INDIANAPOLIS (May 26, 2015) – Federal prosecutors are promising to target Indiana doctors and pharmacists who are recklessly prescribing prescription drugs.
The policy shift is in response to the state’s HIV epidemic linked to drug use. As of Tuesday, state health officials said 162 people have tested positive for HIV in southern Indiana.
“Really this has caught our attention,” U.S. Attorney Josh Minkler said in an interview with CBS4. “We need to react immediately to this problem.”
Minkler, a federal drug prosecutor for 20 years, took over as U.S. Attorney last year representing the Southern District of Indiana.
“Our resources are to go after the sources, and I think at least my studies have shown, we know where the prescription drugs come from,” he said.
Minkler said that’s doctors and pharmacists writing and filling too many prescriptions, some which end up on the black market, eventually leading to heroin use and now southern Indiana’s HIV epidemic.
“It got the attention at the highest levels of the Department of Justice,” Minkler said. “And so I’ve looked into it. We have to take ownership of, at least in the United States Attorney’s Office, is demand reduction.”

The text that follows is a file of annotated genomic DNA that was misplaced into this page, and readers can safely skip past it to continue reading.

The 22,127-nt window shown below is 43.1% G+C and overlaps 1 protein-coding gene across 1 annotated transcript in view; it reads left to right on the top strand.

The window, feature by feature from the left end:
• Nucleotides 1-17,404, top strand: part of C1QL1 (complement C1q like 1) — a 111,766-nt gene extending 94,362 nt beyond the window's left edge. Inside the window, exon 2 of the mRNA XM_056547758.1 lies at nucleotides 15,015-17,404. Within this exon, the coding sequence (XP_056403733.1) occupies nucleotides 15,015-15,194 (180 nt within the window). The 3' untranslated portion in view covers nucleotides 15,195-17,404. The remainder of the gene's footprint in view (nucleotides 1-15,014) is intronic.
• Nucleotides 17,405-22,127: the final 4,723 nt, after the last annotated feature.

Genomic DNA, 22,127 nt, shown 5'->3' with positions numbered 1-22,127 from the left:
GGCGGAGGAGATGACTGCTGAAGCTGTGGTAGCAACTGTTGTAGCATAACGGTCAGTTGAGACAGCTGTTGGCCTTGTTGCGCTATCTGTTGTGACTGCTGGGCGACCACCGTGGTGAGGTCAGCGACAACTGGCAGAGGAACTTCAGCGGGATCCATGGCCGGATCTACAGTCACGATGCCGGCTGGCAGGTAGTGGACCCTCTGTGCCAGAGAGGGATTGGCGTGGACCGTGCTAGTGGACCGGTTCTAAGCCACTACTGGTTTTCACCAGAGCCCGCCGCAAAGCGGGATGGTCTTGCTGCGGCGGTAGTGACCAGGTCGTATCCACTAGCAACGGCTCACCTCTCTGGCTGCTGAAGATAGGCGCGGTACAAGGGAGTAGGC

Minkler has assigned an assistant U.S. attorney to work solely on the problem in conjunction with three full-time agents at the Drug Enforcement Administration.
An analysis by the Centers for Disease Control and Prevention found in Indiana 109 painkiller prescriptions written for every 100 people in 2012. The nationwide average was 82 prescriptions.
“I was very surprised,” Minkler said. “I was not aware of the stats that show how often pain killers are prescribed in this state versus the rest of the country.”
Federal agents will be tracking the number of prescriptions Indiana doctors hand out and how many pharmacies fill.
Minkler said there aren’t any specific doctors or pharmacists on the radar of federal investigators yet, adding that they’re “looking into that.”
Since 2009, the Indiana Attorney General’s Office has requested the licenses of 23 Indiana doctors be suspended for over-prescribing.
Federal prosecutors have a wider scope in their ability to arrest and investigate across state lines.
Minkler’s approach is as much a warning as it is an opportunity. He’s meeting with local police to push a major education initiative first to get doctors and pharmacists on board.
“If you won’t, if you ignore it, if you continue to over-prescribe,” he said. “Yeah, then we look to fines and if that doesn’t do it, criminal prosecution.”
Minkler said he hopes to see initial results in six to seven months.